Michael Curtiz was a legendary film director and colorful figure in Hollywood for 35 years.
Many honors came to Curtiz during his long career, among them an Academy Award for his direction of 1943's "Casablanca."
His direction also contributed to the winning of Academy Awards by others, notably Joan Crawford's victory for her 1945 performance in "Mildred Pierce."
Curtiz turned to films after World War I, first in Hungary as an actor and director, then in Sweden, where he was associated with director Mauritz Stiller and directed Greta Garbo in one of her early pictures.
Later Curtiz joined the old UFA Company in Berlin, and before coming to Hollywood in 1927 his work was know internationally.
His films included "Mammy," "The Jazz Singer," Dodge City," "Yankee Doodle Dandy" and "The Story of Will Rogers."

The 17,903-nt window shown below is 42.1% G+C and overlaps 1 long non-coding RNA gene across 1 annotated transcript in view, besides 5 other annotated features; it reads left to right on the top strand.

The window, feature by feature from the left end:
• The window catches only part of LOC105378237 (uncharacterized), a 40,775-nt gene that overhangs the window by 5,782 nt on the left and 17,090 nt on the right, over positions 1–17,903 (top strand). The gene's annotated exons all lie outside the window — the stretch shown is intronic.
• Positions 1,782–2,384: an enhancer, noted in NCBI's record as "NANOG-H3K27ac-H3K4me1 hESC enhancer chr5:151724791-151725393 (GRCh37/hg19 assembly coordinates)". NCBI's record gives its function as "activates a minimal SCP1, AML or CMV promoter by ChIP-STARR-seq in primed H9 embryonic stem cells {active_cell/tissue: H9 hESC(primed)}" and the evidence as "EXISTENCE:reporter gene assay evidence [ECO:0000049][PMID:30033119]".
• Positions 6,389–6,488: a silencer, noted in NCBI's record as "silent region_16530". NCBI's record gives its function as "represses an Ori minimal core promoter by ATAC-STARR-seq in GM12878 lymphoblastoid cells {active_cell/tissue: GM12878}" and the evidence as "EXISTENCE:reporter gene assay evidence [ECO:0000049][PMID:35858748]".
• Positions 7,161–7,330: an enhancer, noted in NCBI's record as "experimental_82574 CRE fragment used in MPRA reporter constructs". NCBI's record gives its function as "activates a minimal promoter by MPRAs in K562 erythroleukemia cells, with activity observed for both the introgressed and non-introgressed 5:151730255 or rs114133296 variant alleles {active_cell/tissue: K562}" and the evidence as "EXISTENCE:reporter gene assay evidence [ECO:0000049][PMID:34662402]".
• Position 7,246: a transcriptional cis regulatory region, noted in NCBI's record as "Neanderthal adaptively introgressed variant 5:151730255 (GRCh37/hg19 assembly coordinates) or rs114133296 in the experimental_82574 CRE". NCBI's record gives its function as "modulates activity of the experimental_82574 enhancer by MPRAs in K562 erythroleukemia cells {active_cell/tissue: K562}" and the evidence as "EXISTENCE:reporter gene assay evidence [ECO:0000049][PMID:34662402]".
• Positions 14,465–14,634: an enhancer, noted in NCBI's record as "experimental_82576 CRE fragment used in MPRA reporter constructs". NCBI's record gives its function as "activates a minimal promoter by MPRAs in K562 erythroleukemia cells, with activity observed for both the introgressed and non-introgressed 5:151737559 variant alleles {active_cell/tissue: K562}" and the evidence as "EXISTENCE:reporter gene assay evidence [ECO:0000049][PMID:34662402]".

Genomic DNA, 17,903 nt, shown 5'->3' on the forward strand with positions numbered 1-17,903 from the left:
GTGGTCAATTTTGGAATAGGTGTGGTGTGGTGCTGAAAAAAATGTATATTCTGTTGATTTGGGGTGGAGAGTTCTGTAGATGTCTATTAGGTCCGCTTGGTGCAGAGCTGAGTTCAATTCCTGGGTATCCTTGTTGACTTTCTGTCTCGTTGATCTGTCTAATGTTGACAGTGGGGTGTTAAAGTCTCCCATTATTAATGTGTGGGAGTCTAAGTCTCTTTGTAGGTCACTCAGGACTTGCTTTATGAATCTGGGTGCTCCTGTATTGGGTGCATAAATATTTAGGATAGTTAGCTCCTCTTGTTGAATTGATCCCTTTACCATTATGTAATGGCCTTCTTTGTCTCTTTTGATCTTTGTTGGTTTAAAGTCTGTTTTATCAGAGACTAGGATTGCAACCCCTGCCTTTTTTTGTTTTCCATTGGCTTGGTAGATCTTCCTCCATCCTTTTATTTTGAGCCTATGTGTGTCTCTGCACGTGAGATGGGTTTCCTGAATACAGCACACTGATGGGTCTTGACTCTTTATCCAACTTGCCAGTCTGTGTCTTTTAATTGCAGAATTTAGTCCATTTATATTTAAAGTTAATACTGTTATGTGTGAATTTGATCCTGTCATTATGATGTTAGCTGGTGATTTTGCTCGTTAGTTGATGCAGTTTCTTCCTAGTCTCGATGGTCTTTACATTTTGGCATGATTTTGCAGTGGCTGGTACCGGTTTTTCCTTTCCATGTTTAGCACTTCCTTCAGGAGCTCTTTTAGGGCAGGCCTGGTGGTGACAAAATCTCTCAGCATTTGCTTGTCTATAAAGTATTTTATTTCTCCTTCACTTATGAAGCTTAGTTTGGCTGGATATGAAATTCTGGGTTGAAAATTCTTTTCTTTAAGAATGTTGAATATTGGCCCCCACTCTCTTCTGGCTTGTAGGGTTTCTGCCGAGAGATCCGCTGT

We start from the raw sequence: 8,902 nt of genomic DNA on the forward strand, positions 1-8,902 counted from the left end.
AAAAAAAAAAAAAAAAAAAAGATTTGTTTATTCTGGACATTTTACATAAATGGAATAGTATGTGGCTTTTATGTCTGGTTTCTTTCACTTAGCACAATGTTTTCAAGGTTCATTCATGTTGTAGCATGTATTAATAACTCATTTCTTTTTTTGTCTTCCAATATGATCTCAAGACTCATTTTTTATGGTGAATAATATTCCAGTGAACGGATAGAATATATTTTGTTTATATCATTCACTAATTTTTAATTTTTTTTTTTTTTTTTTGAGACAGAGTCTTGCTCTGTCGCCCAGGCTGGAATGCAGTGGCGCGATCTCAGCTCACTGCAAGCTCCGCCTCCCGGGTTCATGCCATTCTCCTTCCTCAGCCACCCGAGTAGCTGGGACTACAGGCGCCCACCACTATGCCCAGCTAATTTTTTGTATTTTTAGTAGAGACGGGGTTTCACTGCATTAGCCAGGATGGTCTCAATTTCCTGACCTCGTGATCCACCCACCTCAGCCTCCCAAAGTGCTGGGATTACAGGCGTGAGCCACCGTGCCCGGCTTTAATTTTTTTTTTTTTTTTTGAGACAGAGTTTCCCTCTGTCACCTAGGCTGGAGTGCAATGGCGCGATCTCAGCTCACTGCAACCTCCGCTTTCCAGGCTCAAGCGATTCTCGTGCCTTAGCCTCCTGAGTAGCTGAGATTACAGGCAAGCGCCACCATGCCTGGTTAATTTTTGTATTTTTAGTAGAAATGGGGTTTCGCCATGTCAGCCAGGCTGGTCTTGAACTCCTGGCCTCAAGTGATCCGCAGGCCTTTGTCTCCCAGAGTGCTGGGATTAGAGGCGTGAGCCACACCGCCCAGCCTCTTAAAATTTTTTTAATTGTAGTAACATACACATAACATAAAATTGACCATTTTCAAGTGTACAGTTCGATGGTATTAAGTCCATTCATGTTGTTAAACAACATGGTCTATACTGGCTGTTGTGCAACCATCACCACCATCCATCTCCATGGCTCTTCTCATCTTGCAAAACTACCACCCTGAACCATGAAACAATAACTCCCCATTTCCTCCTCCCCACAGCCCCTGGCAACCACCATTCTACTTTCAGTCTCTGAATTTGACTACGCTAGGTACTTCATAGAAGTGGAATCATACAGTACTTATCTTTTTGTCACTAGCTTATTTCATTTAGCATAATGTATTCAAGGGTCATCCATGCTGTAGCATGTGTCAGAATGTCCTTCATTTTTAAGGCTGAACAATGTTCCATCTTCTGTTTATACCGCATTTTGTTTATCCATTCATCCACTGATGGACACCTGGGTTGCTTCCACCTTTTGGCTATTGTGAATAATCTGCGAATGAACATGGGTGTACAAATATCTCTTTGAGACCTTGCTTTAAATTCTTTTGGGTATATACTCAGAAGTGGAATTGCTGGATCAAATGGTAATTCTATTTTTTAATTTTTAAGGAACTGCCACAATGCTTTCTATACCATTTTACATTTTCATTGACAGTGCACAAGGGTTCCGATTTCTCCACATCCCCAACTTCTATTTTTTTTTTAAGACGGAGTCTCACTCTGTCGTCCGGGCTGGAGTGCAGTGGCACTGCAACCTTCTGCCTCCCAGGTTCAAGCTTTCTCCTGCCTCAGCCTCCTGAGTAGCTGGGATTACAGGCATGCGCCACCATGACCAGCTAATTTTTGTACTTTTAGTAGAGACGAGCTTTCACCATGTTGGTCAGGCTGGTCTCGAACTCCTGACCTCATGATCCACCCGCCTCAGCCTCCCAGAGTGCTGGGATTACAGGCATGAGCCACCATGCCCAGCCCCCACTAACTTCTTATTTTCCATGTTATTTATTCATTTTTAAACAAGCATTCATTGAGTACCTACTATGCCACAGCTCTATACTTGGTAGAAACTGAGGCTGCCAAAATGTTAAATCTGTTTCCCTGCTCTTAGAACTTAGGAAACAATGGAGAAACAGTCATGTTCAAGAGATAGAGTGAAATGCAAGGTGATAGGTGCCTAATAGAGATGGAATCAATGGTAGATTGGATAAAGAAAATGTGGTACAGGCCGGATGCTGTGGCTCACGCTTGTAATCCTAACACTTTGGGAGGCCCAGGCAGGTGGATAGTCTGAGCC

Among Curtiz's discoveries were the late Errol Flynn, the late John Garfield and singer Doris Day.
Of all his films, Curtiz was proudest of "This Is the Army," which poured $9 million into coffers of the U.S. Army Relief Fund during World War II.
|1935||Best Director||Captain Blood||Nomination|
|1938||Best Director||Angels With Dirty Faces||Nomination|
|1938||Best Director||Four Daughters||Nomination|
|1942||Best Director||Yankee Doodle Dandy||Nomination|